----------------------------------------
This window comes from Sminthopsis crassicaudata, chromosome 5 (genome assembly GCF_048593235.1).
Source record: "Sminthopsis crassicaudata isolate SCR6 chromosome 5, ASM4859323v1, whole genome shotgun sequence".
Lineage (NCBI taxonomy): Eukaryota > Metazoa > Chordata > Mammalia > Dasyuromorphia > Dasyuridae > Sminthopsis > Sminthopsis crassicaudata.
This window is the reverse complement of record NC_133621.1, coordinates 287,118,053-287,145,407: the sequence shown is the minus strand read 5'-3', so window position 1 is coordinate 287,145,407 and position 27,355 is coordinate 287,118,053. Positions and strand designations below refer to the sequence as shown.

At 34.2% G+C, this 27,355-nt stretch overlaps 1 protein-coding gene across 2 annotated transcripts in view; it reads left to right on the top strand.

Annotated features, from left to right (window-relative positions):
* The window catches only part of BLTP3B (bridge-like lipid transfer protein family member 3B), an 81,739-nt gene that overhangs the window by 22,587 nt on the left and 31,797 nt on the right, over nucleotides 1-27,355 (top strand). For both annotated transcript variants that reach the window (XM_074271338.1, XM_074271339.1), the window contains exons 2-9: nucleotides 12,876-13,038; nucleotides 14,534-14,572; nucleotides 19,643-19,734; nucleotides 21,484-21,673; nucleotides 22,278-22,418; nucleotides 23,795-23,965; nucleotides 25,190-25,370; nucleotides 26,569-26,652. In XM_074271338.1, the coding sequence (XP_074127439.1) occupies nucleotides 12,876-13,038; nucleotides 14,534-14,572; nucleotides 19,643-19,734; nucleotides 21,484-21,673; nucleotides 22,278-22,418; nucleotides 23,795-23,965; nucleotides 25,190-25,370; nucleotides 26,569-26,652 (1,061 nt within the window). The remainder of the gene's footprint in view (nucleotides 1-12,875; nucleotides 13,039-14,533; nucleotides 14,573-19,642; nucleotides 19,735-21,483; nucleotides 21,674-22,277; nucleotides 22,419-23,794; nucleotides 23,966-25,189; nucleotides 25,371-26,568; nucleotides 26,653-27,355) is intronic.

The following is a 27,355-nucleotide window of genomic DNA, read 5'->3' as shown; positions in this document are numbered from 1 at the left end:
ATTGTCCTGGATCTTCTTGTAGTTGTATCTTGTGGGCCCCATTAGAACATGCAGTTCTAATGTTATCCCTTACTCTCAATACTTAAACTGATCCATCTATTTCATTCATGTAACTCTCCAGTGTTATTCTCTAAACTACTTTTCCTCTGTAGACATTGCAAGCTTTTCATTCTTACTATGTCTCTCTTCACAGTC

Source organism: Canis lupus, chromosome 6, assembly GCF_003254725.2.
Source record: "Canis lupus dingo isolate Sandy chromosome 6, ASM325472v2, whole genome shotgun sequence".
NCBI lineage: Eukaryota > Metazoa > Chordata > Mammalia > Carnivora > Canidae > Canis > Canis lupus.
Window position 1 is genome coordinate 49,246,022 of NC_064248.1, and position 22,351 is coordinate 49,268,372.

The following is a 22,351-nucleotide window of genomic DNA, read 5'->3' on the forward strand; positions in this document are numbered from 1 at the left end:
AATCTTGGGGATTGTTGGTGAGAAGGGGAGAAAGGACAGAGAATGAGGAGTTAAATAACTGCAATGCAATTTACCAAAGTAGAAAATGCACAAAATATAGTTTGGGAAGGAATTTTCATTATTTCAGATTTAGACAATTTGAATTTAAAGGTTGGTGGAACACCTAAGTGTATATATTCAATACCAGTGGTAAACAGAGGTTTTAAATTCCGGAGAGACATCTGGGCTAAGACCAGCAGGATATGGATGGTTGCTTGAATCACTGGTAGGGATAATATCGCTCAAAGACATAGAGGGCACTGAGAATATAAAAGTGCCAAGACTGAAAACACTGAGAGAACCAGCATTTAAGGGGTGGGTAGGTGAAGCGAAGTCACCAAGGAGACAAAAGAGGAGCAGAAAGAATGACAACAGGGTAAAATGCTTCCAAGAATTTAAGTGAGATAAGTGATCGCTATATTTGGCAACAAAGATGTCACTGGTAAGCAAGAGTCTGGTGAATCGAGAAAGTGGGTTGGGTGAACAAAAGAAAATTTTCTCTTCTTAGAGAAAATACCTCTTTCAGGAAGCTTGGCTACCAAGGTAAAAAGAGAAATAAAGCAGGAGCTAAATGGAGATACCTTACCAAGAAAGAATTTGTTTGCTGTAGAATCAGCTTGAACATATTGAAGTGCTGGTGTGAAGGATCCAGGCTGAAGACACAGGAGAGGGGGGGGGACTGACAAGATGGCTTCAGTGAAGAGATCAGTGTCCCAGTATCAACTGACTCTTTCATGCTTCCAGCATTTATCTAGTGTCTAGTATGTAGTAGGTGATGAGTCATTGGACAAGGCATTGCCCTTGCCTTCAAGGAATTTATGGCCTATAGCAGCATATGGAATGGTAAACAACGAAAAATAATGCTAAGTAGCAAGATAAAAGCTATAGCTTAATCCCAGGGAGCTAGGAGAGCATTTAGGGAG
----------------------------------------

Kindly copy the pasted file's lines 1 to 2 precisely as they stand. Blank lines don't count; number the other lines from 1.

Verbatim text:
This window comes from Sminthopsis crassicaudata, chromosome 5 (genome assembly GCF_048593235.1).
Source record: "Sminthopsis crassicaudata isolate SCR6 chromosome 5, ASM4859323v1, whole genome shotgun sequence".